It is said that there is no inherent right of appeal in any litigant. Appeals are created by statute. Therefore, any party in a case who is not satisfied with any decision made or order given by a court must appeal by strictly following the rules applicable to the court where the appeal is to be heard. In Ghana, it is the Rules of Court Committee that has the constitutional mandate to formulate the rules of procedure for the various courts, including the courts where appeals are heard. The rules for filing appeals from a District Court to a High Court are very simple and provide for quick trial of appeals. But when it comes to appeals from cases at the High Court to the Court of Appeal, especially interlocutory appeals, it is a different story altogether. The rules are cumbersome and time-consuming and require preparation of appeal records, among other tedious tasks.
This articles discusses the procedure for filing interlocutory appeals from cases heard at the High Court to the Court of Appeal. It also discusses the simple procedure for filing appeals from decisions of the District Court to the High Court. The article suggests that a similar simplified mode of appeal must be adopted for interlocutory appeals from the High Court to the Court of Appeal and further to the Supreme Court to enhance the justice delivery system.
Procedure for interlocutory appeals under the Court of Appeal Rules
What is an interlocutory appeal? An interlocutory appeal is an appeal that is filed against an order or decision that is made by a judge in the course of handling a case pending before the court. The order or decision must not be the final judgment of the court. So, if, for instance, a plaintiff issues a writ and serves it on a defendant resident outside Ghana without first obtaining leave of the court, the defendant can apply to set aside the writ for not complying with the High Court Rules. The order the court makes after considering the defendant’s application to set aside the writ will be an interim or interlocutory order because the order so made will not determine to finality the issues that the plaintiff brought to the court against the defendant. A typical example of such interim orders is an order for injunction. In Daniel E. W. Joseph v Okomfo Anokye Stool & Another, the Supreme Court held that an interlocutory injunction is one of the remedies available to litigants as an interim measure. Its purpose is to provide protective or provisional remedies to the parties between the commencement of the action and its final trial or determination.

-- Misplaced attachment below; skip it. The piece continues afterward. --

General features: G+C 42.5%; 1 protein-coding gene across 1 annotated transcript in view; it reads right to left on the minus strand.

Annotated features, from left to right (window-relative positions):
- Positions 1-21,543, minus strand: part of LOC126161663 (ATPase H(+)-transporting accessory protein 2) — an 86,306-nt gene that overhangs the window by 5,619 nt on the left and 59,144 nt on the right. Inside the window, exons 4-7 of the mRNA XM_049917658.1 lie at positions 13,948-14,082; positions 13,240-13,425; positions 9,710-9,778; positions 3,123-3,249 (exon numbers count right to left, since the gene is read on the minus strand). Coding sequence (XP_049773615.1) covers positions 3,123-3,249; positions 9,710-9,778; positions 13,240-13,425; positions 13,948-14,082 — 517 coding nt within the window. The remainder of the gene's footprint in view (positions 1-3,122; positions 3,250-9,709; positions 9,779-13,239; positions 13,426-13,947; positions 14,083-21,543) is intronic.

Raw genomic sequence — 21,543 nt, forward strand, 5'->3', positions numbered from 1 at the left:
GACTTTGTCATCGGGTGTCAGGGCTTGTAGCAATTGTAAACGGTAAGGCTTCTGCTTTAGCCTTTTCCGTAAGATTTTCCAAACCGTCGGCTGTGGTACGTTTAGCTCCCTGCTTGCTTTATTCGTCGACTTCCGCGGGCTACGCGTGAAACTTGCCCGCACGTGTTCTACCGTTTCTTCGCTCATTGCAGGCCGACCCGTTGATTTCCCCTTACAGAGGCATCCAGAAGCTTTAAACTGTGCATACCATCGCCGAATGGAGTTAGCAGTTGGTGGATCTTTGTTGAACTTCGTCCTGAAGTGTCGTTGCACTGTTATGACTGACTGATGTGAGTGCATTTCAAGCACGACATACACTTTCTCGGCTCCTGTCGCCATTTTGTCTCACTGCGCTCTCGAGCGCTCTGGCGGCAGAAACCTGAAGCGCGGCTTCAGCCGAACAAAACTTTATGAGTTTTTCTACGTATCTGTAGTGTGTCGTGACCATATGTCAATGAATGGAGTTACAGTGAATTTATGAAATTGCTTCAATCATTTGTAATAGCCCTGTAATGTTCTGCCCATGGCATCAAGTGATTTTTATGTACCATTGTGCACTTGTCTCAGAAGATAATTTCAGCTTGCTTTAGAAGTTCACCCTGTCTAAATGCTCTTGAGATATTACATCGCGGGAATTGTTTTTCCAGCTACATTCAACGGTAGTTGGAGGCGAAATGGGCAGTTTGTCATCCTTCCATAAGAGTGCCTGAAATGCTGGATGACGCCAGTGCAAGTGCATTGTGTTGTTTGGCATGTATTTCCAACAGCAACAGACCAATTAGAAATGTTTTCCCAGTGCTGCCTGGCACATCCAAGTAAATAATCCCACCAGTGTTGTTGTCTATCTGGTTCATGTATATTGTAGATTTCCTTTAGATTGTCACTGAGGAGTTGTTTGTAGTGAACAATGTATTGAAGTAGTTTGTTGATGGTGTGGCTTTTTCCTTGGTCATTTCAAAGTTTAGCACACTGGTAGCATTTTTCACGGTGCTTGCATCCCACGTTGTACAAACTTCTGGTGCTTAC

What is the time frame for filing an interlocutory appeal? An appeal against an interlocutory order (made by a High Court) to the Court of Appeal must be filed within 21 days. Once this period expires, the appellant cannot file the appeal out of time. The Rules do not allow the appellant to apply for extension of time within which to appeal. Any appeal filed beyond the 21 days will be dismissed. Similarly, an appeal from a Court of Appeal’s decision in an interlocutory appeal to the Supreme Court must be filed within 21 days and there is no opportunity for extension of time when the 21 days period expires.
Can an appellant in an interlocutory appeal file for stay of proceedings pending appeal? Before C.I 132 was passed, an appellant in an interlocutory appeal could apply for stay of proceedings in the case before the trial court pending the determination of the appeal. The author has stated elsewhere that “[n]ow that Rule 27A has been revoked, legal practitioners must be prepared for the unfortunate situation where proceedings are not stayed pending interlocutory appeals, so cases are heard to conclusion before the trial court, but judgment is given in favour of the appellant by the appellate court, thereby rendering the judgment idle and useless. Such was the situation that confronted the Supreme Court in the Footprint Solutions case.”
Do parties in interlocutory appeals ‘settle records’ and provide security for costs? Must the record be transmitted to the appellate court to signify that the appeal is ready? The answer to each of these questions is in the affirmative. So, yes, parties in interlocutory appeals at the Court of Appeal and the Supreme Court must ‘settle records’ and provide security for costs. Also, the ‘record’ must be sent to the appellate court to signify that the appeal is ready to be heard. Now, the period between the settlement of record and the transmission of the record from the trial court to the Court of Appeal or Supreme Court (as a second appellate court) is every lawyer and litigant’s worst nightmare. Both C.I 19 and C.I 16 do not stipulate any time within which a registrar must prepare the record and forward it to the appellate court. It may take more than a year for the record to be prepared and sent to the Court of Appeal before the appeal will even be considered to have been filed, properly speaking. So, in situations where applications for stay of proceedings are denied, interlocutory appeals are rendered useless as most never see the light of day before the main case at the trial court is completed.